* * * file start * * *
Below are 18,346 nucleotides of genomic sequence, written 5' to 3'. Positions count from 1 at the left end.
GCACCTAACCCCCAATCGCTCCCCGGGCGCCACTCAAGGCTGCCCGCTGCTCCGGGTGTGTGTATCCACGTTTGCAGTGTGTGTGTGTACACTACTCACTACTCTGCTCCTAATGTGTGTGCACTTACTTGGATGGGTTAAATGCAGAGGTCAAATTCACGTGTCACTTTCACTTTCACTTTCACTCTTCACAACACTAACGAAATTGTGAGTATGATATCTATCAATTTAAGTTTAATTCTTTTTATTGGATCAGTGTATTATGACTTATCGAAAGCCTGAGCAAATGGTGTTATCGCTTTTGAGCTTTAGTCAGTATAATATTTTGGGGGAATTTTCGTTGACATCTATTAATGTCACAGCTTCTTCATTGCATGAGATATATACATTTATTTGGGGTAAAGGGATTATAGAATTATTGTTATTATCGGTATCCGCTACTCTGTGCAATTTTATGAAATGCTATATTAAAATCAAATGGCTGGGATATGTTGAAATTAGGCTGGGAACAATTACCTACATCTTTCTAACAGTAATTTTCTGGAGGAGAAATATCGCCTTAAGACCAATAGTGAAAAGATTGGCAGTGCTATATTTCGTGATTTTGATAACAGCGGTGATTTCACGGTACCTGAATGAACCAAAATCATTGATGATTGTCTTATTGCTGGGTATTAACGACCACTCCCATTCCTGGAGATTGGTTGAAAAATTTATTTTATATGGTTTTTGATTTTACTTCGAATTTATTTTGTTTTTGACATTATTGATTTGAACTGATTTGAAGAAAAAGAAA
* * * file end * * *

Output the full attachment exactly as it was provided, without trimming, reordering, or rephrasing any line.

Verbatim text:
Below are 18,346 nucleotides of genomic sequence, written 5' to 3'. Positions count from 1 at the left end.
GCACCTAACCCCCAATCGCTCCCCGGGCGCCACTCAAGGCTGCCCGCTGCTCCGGGTGTGTGTATCCACGTTTGCAGTGTGTGTGTGTACACTACTCACTACTCTGCTCCTAATGTGTGTGCACTTACTTGGATGGGTTAAATGCAGAGGTCAAATTCACGTGTCACTTTCACTTTCACTTTCACTCTTCACAACACTAACGAAATTGTGAGTATGATATCTATCAATTTAAGTTTAATTCTTTTTATTGGATCAGTGTATTATGACTTATCGAAAGCCTGAGCAAATGGTGTTATCGCTTTTGAGCTTTAGTCAGTATAATATTTTGGGGGAATTTTCGTTGACATCTATTAATGTCACAGCTTCTTCATTGCATGAGATATATACATTTATTTGGGGTAAAGGGATTATAGAATTATTGTTATTATCGGTATCCGCTACTCTGTGCAATTTTATGAAATGCTATATTAAAATCAAATGGCTGGGATATGTTGAAATTAGGCTGGGAACAATTACCTACATCTTTCTAACAGTAATTTTCTGGAGGAGAAATATCGCCTTAAGACCAATAGTGAAAAGATTGGCAGTGCTATATTTCGTGATTTTGATAACAGCGGTGATTTCACGGTACCTGAATGAACCAAAATCATTGATGATTGTCTTATTGCTGGGTATTAACGACCACTCCCATTCCTGGAGATTGGTTGAAAAATTTATTTTATATGGTTTTTGATTTTACTTCGAATTTATTTTGTTTTTGACATTATTGATTTGAACTGATTTGAAGAAAAAGAAA